Robert G. Hart, MD; Oscar Benavente, MD; Ruth McBride, BS; Lesly A. Pearce, MS
Grant Support: By grant RO1 24224 from the National Institute of Neurologic Disorders and Stroke, Bethesda, Maryland.
Requests for Reprints: Robert G. Hart, MD, Department of Medicine (Neurology), University of Texas Health Science Center, 7703 Floyd Curl Drive, San Antonio, TX 78284. For reprint orders in quantities exceeding 100, please contact the Reprints Coordinator; phone, 215-351-2657; e-mail, firstname.lastname@example.org.
Current Author Addresses: Drs. Hart and Benavente: Department of Medicine (Neurology), University of Texas Health Science Center, 7703 Floyd Curl Drive, San Antonio, TX 78284.
Ms. McBride and Ms. Pearce: Axio Research Corp., 1107 NE 45th Street, Suite #520, Seattle, WA 98105.
To characterize the efficacy and safety of anticoagulants and antiplatelet agents for prevention of stroke in patients with atrial fibrillation.
Randomized trials identified by using the search strategy developed by the Cochrane Collaboration Stroke Review Group.
All published randomized trials testing antithrombotic agents to prevent stroke in patients with atrial fibrillation.
Data on interventions, number of participants, duration of exposure and occurrence of all stroke (ischemic and hemorrhagic), major extracranial bleeding, and death were extracted independently by two investigators.
Sixteen trials included a total of 9874 participants (mean follow-up, 1.7 years). Adjusted-dose warfarin (six trials, 2900 participants) reduced stroke by 62% (95% CI, 48% to 72%); absolute risk reductions were 2.7% per year for primary prevention and 8.4% per year for secondary prevention. Major extracranial bleeding was increased by warfarin therapy (absolute risk increase, 0.3% per year). Aspirin (six trials, 3119 participants) reduced stroke by 22% (CI, 2% to 38%); absolute risk reductions were 1.5% per year for primary prevention and 2.5% per year for secondary prevention. Adjusted-dose warfarin (five trials, 2837 participants) was more efficacious than aspirin (relative risk reduction, 36% [CI, 14% to 52%]). Other randomized comparisons yielded inconclusive results.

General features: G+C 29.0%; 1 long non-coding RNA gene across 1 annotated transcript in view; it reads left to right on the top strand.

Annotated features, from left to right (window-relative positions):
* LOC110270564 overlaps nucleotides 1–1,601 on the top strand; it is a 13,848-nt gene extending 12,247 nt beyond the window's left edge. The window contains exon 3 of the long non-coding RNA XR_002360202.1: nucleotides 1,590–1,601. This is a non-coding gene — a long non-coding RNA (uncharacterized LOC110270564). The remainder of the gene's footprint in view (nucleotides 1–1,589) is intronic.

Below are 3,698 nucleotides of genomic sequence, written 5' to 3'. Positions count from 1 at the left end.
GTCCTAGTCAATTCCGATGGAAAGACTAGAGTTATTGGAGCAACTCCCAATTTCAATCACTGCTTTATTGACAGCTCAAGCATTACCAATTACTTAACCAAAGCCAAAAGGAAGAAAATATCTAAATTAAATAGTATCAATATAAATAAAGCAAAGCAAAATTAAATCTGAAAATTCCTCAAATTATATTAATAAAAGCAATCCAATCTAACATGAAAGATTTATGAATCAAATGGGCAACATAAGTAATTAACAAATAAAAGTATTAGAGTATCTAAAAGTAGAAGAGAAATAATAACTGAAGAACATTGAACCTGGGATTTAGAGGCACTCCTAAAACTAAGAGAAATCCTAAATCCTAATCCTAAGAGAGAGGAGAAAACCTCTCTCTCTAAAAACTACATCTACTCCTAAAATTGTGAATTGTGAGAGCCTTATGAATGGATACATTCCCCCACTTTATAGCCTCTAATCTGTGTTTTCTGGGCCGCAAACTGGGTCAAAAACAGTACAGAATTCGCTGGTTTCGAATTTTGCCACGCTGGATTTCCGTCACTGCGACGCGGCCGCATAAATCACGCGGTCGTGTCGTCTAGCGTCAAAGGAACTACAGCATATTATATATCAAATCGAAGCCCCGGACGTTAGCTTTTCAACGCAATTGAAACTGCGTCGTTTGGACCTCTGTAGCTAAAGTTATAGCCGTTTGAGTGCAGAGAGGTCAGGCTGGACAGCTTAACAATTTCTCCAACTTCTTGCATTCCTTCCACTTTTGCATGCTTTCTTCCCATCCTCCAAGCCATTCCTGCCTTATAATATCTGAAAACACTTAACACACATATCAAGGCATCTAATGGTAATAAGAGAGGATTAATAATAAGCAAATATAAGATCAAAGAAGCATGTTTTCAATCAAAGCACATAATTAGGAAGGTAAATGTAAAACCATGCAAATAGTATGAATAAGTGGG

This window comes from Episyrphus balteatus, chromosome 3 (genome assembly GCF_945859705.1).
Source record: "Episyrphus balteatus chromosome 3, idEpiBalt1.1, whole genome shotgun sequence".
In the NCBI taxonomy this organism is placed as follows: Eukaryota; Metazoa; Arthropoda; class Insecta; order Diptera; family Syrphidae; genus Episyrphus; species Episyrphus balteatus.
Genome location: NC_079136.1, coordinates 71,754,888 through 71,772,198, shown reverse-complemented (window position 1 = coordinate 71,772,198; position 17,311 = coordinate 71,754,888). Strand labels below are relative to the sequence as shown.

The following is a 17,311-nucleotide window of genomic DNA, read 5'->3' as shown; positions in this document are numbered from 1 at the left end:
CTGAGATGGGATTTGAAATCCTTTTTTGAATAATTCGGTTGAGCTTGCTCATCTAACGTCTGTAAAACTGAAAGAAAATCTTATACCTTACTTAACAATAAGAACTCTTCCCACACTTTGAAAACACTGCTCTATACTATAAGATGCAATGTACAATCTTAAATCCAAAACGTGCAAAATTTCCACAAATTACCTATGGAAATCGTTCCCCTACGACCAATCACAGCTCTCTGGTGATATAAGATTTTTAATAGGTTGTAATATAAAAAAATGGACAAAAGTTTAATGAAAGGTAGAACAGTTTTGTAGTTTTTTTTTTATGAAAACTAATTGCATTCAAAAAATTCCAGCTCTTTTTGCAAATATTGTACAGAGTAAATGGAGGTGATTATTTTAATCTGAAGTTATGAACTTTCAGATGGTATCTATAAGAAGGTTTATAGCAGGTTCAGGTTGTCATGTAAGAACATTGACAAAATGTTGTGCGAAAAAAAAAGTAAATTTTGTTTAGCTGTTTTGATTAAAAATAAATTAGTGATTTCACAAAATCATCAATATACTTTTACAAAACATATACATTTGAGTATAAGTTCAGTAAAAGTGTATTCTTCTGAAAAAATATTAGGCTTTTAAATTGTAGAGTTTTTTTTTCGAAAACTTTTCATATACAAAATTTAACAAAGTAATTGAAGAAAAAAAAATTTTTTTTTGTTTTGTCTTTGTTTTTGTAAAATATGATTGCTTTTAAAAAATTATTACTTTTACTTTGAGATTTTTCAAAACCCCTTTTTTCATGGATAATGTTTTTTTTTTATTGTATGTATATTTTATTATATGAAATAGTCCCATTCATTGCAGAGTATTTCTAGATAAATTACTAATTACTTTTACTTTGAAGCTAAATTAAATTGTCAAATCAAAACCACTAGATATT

Adjusted-dose warfarin and aspirin reduce stroke in patients with atrial fibrillation, and warfarin is substantially more efficacious than aspirin. The benefit of antithrombotic therapy was not offset by the occurrence of major hemorrhage among participants in randomized trials. Judicious use of antithrombotic therapy, tailored according to the inherent risk for stroke, importantly reduces stroke in patients with atrial fibrillation.
Robert G. Hart, Oscar Benavente, Ruth McBride, Lesly A. Pearce. Antithrombotic Therapy To Prevent Stroke in Patients with Atrial Fibrillation: A Meta-Analysis. Ann Intern Med. 1999;131:492–501. doi: 10.7326/0003-4819-131-7-199910050-00003
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Published: Ann Intern Med. 1999;131(7):492-501.
Cardiology, Neurology, Prevention/Screening, Rhythm Disorders and Devices, Stroke.
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Print ISSN: 0003-4819 | Online ISSN: 1539-3704
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